Document Type


Publication Date


Publication Information

27 Annals of Health Law 37 (2018)


Many health policy scholars believe that Medicaid, the federal-state coverage program for lower-income Americans, should remain free from welfare reform trappings such as work requirements that are extraneous to the program. It would seem such requirements would be both inappropriate and counterproductive to the goals of Medicaid. Given the high probability that such requirements will, at least at some level, go into effect during the Trump administration, it bears considering what to expect. What evidence, if any, suggests that imposing welfare reform-style requirements on certain Medicaid beneficiaries will yield harmful results to those beneficiaries, or harmful to Medicaid’s programmatic goal of ensuring health care access to lower-income Americans?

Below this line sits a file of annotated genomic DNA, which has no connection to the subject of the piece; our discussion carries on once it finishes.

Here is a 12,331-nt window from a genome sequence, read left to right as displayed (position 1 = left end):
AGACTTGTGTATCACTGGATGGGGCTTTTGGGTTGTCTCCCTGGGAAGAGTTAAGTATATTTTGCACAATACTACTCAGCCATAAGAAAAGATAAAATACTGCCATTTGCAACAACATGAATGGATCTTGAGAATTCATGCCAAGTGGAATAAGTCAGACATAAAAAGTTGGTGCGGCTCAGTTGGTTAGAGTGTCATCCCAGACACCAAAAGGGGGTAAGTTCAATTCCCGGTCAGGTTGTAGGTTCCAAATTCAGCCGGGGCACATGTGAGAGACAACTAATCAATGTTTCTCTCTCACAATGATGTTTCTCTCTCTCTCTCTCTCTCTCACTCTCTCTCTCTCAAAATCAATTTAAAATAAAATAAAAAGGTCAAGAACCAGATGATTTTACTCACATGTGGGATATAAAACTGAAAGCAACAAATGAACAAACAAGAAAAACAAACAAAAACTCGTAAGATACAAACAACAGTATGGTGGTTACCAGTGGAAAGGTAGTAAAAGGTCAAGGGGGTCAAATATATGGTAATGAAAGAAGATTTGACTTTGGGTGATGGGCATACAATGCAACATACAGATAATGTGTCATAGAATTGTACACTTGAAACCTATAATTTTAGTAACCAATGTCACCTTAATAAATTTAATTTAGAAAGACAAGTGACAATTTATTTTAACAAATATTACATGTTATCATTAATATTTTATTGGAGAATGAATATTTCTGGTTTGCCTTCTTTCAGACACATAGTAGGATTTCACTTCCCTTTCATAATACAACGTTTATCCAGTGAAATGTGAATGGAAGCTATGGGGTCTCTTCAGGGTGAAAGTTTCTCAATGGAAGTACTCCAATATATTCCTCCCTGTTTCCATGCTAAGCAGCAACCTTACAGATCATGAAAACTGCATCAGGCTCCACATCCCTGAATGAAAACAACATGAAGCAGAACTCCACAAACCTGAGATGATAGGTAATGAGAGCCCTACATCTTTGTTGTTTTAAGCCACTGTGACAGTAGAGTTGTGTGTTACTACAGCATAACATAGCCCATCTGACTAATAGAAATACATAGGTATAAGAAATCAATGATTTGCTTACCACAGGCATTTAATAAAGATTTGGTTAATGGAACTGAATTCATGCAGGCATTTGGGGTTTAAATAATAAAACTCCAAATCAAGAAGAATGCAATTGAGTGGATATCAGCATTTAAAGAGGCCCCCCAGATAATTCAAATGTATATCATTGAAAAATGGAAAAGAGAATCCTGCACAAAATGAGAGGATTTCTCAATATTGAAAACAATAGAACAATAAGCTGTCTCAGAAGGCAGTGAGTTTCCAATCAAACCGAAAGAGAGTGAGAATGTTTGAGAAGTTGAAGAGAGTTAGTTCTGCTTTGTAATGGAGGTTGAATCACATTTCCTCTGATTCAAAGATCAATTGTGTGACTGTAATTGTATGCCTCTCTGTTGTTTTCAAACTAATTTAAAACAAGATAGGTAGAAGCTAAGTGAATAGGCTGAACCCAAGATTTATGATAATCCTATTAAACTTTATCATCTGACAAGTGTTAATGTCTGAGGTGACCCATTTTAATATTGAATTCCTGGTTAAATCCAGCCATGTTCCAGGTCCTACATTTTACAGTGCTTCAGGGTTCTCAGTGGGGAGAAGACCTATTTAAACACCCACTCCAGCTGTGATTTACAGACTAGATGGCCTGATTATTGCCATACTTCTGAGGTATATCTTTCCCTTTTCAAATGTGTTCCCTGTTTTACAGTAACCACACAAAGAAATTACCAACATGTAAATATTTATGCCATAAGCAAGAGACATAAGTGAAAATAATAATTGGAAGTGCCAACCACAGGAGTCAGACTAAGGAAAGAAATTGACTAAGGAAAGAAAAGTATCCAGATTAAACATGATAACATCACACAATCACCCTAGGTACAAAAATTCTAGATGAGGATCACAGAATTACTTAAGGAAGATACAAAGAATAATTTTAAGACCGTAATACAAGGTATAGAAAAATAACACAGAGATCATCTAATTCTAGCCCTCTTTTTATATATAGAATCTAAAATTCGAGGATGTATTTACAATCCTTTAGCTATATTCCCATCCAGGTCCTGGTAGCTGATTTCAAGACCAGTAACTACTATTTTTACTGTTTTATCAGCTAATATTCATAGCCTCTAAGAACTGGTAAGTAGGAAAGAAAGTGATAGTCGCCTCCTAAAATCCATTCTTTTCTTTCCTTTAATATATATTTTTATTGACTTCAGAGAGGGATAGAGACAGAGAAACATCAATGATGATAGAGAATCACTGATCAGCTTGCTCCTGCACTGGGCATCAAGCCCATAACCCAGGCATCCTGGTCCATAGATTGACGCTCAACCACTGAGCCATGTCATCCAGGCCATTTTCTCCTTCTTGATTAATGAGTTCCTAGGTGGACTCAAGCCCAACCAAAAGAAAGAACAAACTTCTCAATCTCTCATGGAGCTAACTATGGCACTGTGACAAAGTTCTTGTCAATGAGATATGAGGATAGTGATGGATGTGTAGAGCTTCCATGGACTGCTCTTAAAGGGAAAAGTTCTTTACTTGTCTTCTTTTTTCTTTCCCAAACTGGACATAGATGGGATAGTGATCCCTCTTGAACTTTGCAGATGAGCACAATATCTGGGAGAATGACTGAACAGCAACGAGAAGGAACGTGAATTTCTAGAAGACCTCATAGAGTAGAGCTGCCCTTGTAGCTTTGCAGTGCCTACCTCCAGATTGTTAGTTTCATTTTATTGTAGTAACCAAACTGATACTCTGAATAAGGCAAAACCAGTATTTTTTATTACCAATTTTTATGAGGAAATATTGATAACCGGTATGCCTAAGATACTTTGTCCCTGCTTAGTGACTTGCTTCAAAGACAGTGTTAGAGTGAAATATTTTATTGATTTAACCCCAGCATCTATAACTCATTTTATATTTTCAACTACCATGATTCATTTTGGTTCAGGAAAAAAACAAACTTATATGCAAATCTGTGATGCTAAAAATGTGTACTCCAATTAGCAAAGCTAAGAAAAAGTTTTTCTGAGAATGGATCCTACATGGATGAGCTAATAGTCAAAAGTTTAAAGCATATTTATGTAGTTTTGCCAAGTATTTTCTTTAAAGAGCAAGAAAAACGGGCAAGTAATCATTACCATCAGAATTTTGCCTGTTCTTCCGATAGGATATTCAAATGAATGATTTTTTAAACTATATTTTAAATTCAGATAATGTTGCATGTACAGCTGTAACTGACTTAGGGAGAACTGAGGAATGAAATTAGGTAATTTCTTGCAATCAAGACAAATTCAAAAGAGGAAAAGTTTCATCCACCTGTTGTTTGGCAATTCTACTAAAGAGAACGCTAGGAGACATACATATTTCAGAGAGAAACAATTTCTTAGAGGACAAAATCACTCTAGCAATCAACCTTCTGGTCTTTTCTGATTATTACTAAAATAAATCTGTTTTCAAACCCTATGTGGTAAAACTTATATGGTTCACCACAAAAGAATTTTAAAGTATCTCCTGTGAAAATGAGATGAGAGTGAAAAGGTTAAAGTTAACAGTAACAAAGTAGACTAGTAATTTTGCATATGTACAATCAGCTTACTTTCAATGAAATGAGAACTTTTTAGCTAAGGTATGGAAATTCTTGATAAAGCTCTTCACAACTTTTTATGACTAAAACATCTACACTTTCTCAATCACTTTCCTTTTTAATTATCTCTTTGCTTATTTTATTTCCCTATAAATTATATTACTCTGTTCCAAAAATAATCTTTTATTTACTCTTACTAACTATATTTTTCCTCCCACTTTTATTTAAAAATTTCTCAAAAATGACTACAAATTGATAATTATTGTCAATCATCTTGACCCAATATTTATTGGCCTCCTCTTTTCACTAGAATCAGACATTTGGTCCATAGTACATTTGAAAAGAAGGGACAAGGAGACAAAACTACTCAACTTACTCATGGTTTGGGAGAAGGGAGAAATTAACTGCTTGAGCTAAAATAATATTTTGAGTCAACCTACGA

While one might expect the last two decades to have yielded clear and substantial evidence of the consequences of state-implemented work requirements in the Temporary Aid for Needy Families (TANF) program, this is not quite the case. Inadequate collection of data, large loopholes, and some states’ widely differing implementation policies at the county level muddy a definitive determination of the impact that individual reforms such as work requirements had on TANF take-up and retention, let alone any applicability such data might have to Medicaid. That being said, existing data suggests that such requirements in TANF are associated with reduced cash welfare uptake and retention and reduced provision of cash benefits. The data from TANF would be more useful if the program were implemented uniformly across each state, and if the effects of state policy choices on beneficiary take-up, retention, and outcomes were tracked through careful data collection and analysis. If welfare reform requirements are imposed in Medicaid, CMS should insist on uniform program implementation and thorough, well-considered collection of data to better study their effects.